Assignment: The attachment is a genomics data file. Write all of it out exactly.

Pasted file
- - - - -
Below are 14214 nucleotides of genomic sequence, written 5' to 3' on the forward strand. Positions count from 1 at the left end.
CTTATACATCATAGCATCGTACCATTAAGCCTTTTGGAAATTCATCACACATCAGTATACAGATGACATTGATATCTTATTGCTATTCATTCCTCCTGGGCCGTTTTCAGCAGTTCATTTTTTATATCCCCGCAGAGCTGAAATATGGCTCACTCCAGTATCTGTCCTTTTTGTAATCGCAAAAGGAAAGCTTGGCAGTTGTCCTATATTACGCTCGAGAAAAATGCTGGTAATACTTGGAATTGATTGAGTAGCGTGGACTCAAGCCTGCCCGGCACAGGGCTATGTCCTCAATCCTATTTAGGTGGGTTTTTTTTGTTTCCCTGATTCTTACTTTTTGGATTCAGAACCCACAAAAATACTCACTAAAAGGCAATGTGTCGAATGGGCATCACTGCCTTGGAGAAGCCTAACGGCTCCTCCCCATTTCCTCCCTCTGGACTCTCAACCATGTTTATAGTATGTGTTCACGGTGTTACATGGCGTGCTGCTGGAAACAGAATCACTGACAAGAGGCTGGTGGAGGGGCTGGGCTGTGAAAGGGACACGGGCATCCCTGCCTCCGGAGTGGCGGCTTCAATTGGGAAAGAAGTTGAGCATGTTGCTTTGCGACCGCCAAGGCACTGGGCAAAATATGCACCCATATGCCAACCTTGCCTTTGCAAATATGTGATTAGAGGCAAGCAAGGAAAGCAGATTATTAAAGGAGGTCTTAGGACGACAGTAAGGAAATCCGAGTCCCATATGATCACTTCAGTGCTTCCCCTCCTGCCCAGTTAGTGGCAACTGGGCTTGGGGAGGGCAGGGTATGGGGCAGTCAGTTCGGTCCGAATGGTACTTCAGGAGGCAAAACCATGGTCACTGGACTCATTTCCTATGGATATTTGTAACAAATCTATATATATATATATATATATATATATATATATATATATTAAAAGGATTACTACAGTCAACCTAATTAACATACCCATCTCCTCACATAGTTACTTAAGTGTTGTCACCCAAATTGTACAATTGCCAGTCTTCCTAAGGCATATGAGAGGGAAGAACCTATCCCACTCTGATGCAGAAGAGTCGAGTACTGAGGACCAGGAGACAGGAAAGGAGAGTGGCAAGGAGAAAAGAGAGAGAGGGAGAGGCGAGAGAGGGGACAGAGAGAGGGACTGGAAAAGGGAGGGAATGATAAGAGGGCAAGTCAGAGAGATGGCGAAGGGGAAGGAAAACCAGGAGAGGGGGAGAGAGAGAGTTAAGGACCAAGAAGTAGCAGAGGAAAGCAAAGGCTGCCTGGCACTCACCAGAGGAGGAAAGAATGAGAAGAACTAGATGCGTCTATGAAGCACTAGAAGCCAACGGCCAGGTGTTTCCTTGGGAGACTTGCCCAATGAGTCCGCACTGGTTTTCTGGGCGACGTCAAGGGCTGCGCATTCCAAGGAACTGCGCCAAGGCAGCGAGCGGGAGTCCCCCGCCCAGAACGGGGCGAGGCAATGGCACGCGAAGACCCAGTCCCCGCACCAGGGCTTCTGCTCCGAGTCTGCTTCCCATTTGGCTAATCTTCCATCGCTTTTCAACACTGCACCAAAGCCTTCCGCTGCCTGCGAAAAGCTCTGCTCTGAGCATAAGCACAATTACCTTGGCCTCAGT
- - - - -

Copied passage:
Below are 14214 nucleotides of genomic sequence, written 5' to 3' on the forward strand. Positions count from 1 at the left end.
CTTATACATCATAGCATCGTACCATTAAGCCTTTTGGAAATTCATCACACATCAGTATACAGATGACATTGATATCTTATTGCTATTCATTCCTCCTGGGCCGTTTTCAGCAGTTCATTTTTTATATCCCCGCAGAGCTGAAATATGGCTCACTCCAGTATCTGTCCTTTTTGTAATCGCAAAAGGAAAGCTTGGCAGTTGTCCTATATTACGCTCGAGAAAAATGCTGGTAATACTTGGAATTGATTGAGTAGCGTGGACTCAAGCCTGCCCGGCACAGGGCTATGTCCTCAATCCTATTTAGGTGGGTTTTTTTTGTTTCCCTGATTCTTACTTTTTGGATTCAGAACCCACAAAAATACTCACTAAAAGGCAATGTGTCGAATGGGCATCACTGCCTTGGAGAAGCCTAACGGCTCCTCCCCATTTCCTCCCTCTGGACTCTCAACCATGTTTATAGTATGTGTTCACGGTGTTACATGGCGTGCTGCTGGAAACAGAATCACTGACAAGAGGCTGGTGGAGGGGCTGGGCTGTGAAAGGGACACGGGCATCCCTGCCTCCGGAGTGGCGGCTTCAATTGGGAAAGAAGTTGAGCATGTTGCTTTGCGACCGCCAAGGCACTGGGCAAAATATGCACCCATATGCCAACCTTGCCTTTGCAAATATGTGATTAGAGGCAAGCAAGGAAAGCAGATTATTAAAGGAGGTCTTAGGACGACAGTAAGGAAATCCGAGTCCCATATGATCACTTCAGTGCTTCCCCTCCTGCCCAGTTAGTGGCAACTGGGCTTGGGGAGGGCAGGGTATGGGGCAGTCAGTTCGGTCCGAATGGTACTTCAGGAGGCAAAACCATGGTCACTGGACTCATTTCCTATGGATATTTGTAACAAATCTATATATATATATATATATATATATATATATATATATATTAAAAGGATTACTACAGTCAACCTAATTAACATACCCATCTCCTCACATAGTTACTTAAGTGTTGTCACCCAAATTGTACAATTGCCAGTCTTCCTAAGGCATATGAGAGGGAAGAACCTATCCCACTCTGATGCAGAAGAGTCGAGTACTGAGGACCAGGAGACAGGAAAGGAGAGTGGCAAGGAGAAAAGAGAGAGAGGGAGAGGCGAGAGAGGGGACAGAGAGAGGGACTGGAAAAGGGAGGGAATGATAAGAGGGCAAGTCAGAGAGATGGCGAAGGGGAAGGAAAACCAGGAGAGGGGGAGAGAGAGAGTTAAGGACCAAGAAGTAGCAGAGGAAAGCAAAGGCTGCCTGGCACTCACCAGAGGAGGAAAGAATGAGAAGAACTAGATGCGTCTATGAAGCACTAGAAGCCAACGGCCAGGTGTTTCCTTGGGAGACTTGCCCAATGAGTCCGCACTGGTTTTCTGGGCGACGTCAAGGGCTGCGCATTCCAAGGAACTGCGCCAAGGCAGCGAGCGGGAGTCCCCCGCCCAGAACGGGGCGAGGCAATGGCACGCGAAGACCCAGTCCCCGCACCAGGGCTTCTGCTCCGAGTCTGCTTCCCATTTGGCTAATCTTCCATCGCTTTTCAACACTGCACCAAAGCCTTCCGCTGCCTGCGAAAAGCTCTGCTCTGAGCATAAGCACAATTACCTTGGCCTCAGT